Fall 2019

Settler Colonialism in North America

, 3 pts, GU4118


This course examines the relationship between colonialism, settlement and anthropology and the specific ways in which these processes have been engaged in the broader literature and locally in North America. We aim to understand colonialism as a theory of political legitimacy, as a set of governmental practices and as a subject of inquiry. Thus we will re-imagine North America in light of the colonial project and its ?technologies of rule? such as education, law and policy that worked to transform Indigenous notions of gender, property and territory. Our case studies will dwell in several specific areas of inquiry, among them: the Indian Act in Canada and its transformations of gender relations, governance and property; the residential and boarding school systems in the US and Canada, the murdered and missing women in Juarez and Canada and the politics of allotment in the US. Although this course will be comparative in scope, it will be grounded heavily within the literature from Native North America.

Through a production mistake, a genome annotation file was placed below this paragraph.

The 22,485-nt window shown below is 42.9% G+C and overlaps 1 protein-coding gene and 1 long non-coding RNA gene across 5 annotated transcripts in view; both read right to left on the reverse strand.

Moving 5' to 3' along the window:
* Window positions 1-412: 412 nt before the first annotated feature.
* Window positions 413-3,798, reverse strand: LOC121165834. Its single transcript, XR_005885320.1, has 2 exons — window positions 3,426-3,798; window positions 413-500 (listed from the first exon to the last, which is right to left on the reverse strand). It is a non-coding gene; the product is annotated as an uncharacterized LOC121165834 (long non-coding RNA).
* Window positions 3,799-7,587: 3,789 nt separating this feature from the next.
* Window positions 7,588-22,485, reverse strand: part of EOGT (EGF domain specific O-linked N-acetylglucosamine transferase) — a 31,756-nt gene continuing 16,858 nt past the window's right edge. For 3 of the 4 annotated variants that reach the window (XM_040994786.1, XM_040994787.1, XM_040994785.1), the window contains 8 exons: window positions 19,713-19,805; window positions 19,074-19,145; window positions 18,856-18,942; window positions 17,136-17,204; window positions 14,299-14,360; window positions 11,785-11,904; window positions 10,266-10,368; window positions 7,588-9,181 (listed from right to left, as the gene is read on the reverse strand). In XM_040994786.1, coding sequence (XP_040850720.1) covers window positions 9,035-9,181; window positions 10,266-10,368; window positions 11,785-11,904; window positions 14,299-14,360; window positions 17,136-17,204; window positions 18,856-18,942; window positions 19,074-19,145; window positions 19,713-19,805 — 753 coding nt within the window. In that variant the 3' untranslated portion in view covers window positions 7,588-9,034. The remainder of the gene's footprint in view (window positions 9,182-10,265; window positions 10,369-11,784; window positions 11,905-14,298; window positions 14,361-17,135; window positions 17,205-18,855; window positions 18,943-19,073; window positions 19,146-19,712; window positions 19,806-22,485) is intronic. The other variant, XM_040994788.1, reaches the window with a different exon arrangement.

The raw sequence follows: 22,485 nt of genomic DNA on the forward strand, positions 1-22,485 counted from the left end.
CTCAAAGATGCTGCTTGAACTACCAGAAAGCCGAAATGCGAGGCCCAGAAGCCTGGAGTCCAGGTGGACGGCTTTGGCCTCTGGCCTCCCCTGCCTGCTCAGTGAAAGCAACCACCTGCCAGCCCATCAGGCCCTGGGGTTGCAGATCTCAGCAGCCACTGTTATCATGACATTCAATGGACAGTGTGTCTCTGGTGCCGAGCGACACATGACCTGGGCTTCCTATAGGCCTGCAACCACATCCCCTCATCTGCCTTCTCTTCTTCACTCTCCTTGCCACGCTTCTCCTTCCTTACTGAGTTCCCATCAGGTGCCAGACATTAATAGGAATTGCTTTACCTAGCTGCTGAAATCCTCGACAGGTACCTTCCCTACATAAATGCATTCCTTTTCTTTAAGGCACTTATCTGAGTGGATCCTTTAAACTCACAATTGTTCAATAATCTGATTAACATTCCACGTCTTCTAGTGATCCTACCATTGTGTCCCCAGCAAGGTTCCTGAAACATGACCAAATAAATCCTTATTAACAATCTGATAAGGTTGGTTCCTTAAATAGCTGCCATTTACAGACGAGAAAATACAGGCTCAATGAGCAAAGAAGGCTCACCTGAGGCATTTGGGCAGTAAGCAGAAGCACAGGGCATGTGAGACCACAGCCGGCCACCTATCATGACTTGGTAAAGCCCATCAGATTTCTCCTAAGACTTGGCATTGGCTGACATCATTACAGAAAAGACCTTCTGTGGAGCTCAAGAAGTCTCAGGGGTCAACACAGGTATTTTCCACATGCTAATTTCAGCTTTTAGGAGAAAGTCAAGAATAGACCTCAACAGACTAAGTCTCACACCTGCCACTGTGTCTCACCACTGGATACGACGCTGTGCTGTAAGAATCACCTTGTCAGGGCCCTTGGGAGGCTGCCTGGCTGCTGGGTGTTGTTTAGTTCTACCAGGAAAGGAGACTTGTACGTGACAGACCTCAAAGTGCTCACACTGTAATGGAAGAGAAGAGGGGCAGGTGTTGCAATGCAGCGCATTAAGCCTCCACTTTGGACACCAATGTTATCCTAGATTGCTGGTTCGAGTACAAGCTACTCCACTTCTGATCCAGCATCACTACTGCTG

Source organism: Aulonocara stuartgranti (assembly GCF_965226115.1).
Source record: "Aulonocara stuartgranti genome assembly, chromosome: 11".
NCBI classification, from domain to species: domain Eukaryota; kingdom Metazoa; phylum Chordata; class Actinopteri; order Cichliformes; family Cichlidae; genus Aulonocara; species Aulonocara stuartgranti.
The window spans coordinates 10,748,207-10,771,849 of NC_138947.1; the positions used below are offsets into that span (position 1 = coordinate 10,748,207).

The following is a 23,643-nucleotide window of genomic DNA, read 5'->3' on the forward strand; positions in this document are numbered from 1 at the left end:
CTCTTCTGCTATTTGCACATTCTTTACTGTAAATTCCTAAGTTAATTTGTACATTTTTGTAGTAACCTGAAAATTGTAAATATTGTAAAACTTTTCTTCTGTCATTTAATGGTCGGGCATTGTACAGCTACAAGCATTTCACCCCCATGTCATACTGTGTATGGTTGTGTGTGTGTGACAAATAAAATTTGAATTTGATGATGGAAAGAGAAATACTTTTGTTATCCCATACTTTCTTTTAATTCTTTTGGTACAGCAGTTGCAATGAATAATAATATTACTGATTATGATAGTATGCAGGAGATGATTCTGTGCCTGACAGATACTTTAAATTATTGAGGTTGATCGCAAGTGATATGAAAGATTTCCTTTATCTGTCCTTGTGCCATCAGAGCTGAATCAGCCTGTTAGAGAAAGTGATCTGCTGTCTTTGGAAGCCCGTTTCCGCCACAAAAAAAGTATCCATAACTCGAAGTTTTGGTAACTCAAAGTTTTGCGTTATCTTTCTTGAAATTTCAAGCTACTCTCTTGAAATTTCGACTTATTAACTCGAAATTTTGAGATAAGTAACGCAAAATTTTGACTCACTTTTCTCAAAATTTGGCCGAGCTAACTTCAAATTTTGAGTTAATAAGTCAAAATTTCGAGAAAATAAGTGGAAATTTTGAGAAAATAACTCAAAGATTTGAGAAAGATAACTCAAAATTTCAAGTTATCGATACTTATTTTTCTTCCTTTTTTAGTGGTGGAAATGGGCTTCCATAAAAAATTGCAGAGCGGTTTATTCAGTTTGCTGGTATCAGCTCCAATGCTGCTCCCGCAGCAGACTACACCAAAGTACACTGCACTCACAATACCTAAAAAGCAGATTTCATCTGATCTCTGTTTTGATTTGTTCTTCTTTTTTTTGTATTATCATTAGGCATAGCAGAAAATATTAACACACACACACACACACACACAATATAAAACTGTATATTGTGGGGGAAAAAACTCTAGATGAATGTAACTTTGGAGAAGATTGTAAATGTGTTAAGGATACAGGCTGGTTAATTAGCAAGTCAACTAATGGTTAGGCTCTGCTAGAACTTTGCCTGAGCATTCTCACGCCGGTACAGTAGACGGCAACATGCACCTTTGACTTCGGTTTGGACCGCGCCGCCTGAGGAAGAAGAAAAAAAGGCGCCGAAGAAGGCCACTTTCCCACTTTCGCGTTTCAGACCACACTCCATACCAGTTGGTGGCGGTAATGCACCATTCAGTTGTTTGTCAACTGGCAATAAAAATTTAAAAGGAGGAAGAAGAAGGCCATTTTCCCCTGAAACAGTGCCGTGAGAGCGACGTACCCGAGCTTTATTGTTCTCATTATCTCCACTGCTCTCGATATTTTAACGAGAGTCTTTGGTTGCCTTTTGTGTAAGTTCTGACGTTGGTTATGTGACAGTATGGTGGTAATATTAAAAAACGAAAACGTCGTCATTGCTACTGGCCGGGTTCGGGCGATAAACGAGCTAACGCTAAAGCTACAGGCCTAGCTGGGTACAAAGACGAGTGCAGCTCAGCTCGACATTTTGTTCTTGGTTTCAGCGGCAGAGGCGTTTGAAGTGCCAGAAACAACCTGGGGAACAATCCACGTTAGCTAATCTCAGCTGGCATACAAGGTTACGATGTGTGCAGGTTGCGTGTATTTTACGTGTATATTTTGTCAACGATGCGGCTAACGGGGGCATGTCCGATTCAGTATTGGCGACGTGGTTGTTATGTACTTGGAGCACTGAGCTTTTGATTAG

Section Number
Call Number
Day, Time & Location
M 4:10PM-6:00PM 963 EXT Schermerhorn Hall [SCH]
Audra Simpson